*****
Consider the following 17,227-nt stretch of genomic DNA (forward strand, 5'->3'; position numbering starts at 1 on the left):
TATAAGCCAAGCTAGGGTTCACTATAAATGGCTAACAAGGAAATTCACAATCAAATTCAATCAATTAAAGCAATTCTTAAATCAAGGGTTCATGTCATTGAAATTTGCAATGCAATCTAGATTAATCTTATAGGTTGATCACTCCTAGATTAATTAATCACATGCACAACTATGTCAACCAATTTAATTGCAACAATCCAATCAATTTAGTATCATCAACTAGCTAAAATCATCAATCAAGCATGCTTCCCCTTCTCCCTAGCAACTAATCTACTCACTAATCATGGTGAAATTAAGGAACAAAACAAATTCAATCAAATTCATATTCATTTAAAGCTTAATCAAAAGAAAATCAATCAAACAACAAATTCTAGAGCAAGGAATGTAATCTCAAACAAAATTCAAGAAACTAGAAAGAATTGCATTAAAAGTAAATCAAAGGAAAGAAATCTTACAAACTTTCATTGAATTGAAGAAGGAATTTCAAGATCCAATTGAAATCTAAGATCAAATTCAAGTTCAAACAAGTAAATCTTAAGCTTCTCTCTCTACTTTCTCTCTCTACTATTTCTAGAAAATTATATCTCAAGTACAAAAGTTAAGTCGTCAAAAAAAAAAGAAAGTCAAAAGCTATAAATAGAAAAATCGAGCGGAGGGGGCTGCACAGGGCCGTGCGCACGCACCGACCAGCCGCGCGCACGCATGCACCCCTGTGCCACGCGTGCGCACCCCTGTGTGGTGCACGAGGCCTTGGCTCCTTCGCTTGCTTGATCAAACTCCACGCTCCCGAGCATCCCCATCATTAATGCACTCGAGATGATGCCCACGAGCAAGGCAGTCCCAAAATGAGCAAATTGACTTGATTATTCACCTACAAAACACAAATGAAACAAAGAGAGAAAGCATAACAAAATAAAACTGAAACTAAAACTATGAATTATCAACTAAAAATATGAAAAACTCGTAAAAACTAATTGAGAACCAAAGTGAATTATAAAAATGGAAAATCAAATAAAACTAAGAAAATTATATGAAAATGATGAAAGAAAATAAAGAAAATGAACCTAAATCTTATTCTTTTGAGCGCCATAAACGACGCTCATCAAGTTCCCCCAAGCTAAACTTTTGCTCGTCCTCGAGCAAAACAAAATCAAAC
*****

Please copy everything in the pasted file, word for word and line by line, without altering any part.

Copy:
Consider the following 17,227-nt stretch of genomic DNA (forward strand, 5'->3'; position numbering starts at 1 on the left):
TATAAGCCAAGCTAGGGTTCACTATAAATGGCTAACAAGGAAATTCACAATCAAATTCAATCAATTAAAGCAATTCTTAAATCAAGGGTTCATGTCATTGAAATTTGCAATGCAATCTAGATTAATCTTATAGGTTGATCACTCCTAGATTAATTAATCACATGCACAACTATGTCAACCAATTTAATTGCAACAATCCAATCAATTTAGTATCATCAACTAGCTAAAATCATCAATCAAGCATGCTTCCCCTTCTCCCTAGCAACTAATCTACTCACTAATCATGGTGAAATTAAGGAACAAAACAAATTCAATCAAATTCATATTCATTTAAAGCTTAATCAAAAGAAAATCAATCAAACAACAAATTCTAGAGCAAGGAATGTAATCTCAAACAAAATTCAAGAAACTAGAAAGAATTGCATTAAAAGTAAATCAAAGGAAAGAAATCTTACAAACTTTCATTGAATTGAAGAAGGAATTTCAAGATCCAATTGAAATCTAAGATCAAATTCAAGTTCAAACAAGTAAATCTTAAGCTTCTCTCTCTACTTTCTCTCTCTACTATTTCTAGAAAATTATATCTCAAGTACAAAAGTTAAGTCGTCAAAAAAAAAAGAAAGTCAAAAGCTATAAATAGAAAAATCGAGCGGAGGGGGCTGCACAGGGCCGTGCGCACGCACCGACCAGCCGCGCGCACGCATGCACCCCTGTGCCACGCGTGCGCACCCCTGTGTGGTGCACGAGGCCTTGGCTCCTTCGCTTGCTTGATCAAACTCCACGCTCCCGAGCATCCCCATCATTAATGCACTCGAGATGATGCCCACGAGCAAGGCAGTCCCAAAATGAGCAAATTGACTTGATTATTCACCTACAAAACACAAATGAAACAAAGAGAGAAAGCATAACAAAATAAAACTGAAACTAAAACTATGAATTATCAACTAAAAATATGAAAAACTCGTAAAAACTAATTGAGAACCAAAGTGAATTATAAAAATGGAAAATCAAATAAAACTAAGAAAATTATATGAAAATGATGAAAGAAAATAAAGAAAATGAACCTAAATCTTATTCTTTTGAGCGCCATAAACGACGCTCATCAAGTTCCCCCAAGCTAAACTTTTGCTCGTCCTCGAGCAAAACAAAATCAAAC